Windows Aero is Windows Vista's highest performing desktop experience. The DWM makes the experience possible, and requires a machine with appropriate graphics, including WDDM support, and one of the appropriate Windows Vista product editions. Aero features include Live taskbar thumbnails for running applications, DPI scaling, Windows Flip and Flip 3D, and the transparent glass design on the displayed windows on the desktop. Aero gives the user an outstanding user experience, putting a stylish effect on the UI of any application, and is particularly complimentary with Windows Presentation Foundation applications.
Operating System Tuning
In addition to the WDDM technology described above, Windows Vista has many other compelling performance features. There are a suite of operating system features that improve performance of the PC, including Sleep, Windows SuperFetch, Windows ReadyBoost, Windows ReadyDrive, and a few others. All of these features, while not necessarily directly interacting with, contribute to a significantly better user experience than on previous operating systems.
Sleep is a new power state with Windows Vista that takes the best aspects of Standby and Hibernate, and combines them. Sleep allows you to quickly and temporarily stop your computer, without going through a full shutdown, while still preserving your data. Resuming takes only a couple of seconds, and the one-click on and off experience conveniently reduces power consumption and helps protect your data. Sleep actually has distinct behavior on a desktop versus a laptop computer.
On Desktops, conserving battery life is not an issue. As such, when you enter Sleep mode, all your in-use documents, applications, and data are saved both to RAM (similar to Windows XP Standby) and to the hard disk (similar to Hibernate). The data saved to RAM is opened when the computer is resumed, and the data saved to hard disk is effectively a backup copy, just in case there is power loss.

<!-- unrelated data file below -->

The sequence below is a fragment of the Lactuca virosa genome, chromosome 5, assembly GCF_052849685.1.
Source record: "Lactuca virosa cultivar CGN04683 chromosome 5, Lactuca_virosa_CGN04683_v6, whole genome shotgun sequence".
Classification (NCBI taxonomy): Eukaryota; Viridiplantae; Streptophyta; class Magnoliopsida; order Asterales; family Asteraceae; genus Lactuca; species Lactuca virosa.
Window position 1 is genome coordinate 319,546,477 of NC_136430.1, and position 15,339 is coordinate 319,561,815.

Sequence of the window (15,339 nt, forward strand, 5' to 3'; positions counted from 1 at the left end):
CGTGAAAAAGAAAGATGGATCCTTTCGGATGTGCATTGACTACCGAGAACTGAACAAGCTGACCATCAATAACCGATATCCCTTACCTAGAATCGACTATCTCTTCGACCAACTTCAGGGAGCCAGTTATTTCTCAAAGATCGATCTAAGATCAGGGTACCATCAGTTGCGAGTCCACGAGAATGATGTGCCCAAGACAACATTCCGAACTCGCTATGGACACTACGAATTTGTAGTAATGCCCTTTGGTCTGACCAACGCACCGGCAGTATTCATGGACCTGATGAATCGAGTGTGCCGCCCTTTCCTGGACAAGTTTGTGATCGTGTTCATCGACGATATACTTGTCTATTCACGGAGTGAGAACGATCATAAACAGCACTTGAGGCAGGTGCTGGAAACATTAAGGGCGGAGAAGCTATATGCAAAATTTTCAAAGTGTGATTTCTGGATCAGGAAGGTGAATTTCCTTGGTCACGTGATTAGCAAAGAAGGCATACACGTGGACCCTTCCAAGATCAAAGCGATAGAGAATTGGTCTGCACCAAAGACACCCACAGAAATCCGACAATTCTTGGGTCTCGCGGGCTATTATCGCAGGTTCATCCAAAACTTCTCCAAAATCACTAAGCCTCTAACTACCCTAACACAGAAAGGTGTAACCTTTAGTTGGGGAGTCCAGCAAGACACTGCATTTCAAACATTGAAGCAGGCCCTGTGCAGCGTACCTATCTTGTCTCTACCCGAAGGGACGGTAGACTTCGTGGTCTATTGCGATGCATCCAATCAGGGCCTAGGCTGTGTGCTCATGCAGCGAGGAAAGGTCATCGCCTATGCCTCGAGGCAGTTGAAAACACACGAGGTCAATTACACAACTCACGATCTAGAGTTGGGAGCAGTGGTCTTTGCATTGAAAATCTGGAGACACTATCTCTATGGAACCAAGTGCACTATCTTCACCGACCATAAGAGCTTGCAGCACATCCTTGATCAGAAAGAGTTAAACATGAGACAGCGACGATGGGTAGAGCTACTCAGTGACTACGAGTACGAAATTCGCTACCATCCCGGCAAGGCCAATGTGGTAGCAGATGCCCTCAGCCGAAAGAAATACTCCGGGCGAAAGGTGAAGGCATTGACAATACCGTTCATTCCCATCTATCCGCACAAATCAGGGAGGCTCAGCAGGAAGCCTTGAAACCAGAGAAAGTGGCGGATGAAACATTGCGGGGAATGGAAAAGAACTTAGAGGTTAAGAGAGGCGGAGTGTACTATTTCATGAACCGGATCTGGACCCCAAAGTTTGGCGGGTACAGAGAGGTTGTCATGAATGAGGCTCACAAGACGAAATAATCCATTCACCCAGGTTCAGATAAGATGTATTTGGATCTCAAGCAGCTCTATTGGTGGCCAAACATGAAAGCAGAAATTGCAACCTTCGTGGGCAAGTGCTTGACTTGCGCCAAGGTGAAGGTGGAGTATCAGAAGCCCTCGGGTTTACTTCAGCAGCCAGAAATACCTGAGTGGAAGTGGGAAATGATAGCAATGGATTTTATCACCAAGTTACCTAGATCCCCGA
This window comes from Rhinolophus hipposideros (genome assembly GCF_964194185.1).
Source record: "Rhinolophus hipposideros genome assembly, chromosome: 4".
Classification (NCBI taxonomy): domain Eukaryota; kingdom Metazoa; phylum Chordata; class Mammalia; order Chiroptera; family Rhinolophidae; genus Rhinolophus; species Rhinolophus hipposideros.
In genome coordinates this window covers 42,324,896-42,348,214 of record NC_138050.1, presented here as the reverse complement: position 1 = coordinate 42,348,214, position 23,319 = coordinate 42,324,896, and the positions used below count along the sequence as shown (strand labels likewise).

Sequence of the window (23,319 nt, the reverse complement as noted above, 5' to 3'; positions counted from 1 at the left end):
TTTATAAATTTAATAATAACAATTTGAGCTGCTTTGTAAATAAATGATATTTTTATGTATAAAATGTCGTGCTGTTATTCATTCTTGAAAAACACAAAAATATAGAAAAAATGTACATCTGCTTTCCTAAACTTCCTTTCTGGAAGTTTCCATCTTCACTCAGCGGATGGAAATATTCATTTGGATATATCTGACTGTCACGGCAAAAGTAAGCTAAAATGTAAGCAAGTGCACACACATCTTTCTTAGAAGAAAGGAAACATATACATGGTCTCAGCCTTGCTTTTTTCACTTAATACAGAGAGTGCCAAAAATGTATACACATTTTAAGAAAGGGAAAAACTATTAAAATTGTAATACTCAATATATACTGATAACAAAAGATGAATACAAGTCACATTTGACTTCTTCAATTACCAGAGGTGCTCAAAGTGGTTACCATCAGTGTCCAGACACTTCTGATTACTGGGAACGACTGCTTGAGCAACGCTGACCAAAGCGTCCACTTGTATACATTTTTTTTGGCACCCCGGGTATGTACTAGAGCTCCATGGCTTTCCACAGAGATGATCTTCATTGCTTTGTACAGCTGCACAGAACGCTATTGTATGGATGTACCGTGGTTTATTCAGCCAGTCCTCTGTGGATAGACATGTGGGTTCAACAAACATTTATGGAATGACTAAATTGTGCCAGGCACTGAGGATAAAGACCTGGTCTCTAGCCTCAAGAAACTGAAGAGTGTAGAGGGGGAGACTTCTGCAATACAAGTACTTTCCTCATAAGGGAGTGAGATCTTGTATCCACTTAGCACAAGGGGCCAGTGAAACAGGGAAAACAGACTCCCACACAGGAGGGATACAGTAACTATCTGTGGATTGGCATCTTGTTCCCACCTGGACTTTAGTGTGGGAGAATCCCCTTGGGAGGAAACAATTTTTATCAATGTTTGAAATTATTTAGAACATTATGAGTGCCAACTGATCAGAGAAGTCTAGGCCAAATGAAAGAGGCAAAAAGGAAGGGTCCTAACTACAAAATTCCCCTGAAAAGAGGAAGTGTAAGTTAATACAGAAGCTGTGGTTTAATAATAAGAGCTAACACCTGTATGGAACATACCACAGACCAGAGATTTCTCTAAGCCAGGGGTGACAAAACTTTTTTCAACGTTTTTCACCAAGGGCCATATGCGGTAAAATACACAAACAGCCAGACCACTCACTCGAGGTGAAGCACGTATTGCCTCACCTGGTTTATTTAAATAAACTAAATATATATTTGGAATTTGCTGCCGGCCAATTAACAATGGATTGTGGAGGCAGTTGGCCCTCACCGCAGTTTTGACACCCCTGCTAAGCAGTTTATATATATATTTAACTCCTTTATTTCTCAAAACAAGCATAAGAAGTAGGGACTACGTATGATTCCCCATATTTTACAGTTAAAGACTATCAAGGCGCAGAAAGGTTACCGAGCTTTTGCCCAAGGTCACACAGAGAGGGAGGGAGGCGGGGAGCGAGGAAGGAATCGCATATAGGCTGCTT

On laptops, since battery life is often an issue, the documents, applications, and data are immediately saved to RAM only. As battery power begins to get low, data is quickly written to the hard disk to keep it safe. Using this technique, Windows Vista allows you to resume use of your computer very quickly, without compromising the safety of your in-use data.
Windows SuperFetch is an updated memory manager in Windows Vista that allows applications and files to load much more quickly than on Windows
SuperFetch marks a decided advantage over Windows XP's PreFetch, which took the files used by an application and grouped them close together on the hard disk. Grouping the files reduces access times when running the application. While PreFetch does provide performance improvement, SuperFetch is decidedly faster, and offers yet another reason to prefer Windows Vista over Windows XP as a destination for your applications.
One of the best ways to improve the performance of a machine is simply to add more memory to it. This may be ideal in theory, but upgrading memory is often an issue. You need to understand what type of memory your machine needs, and when you open your chassis to add the memory, it often invalidates your support agreement with the PC manufacturer. Windows Vista offers ReadyBoost, an alternative to merely adding more RAM to a system.
Windows ReadyBoost lets users insert a removable USB drive, and use the memory on the drive as a write-through cache for the machine. Because access to the flash memory on the USB drive is faster than access to a hard drive, your PC responds faster. When used with SuperFetch technology, the improvements in performance and system responsiveness can be significant.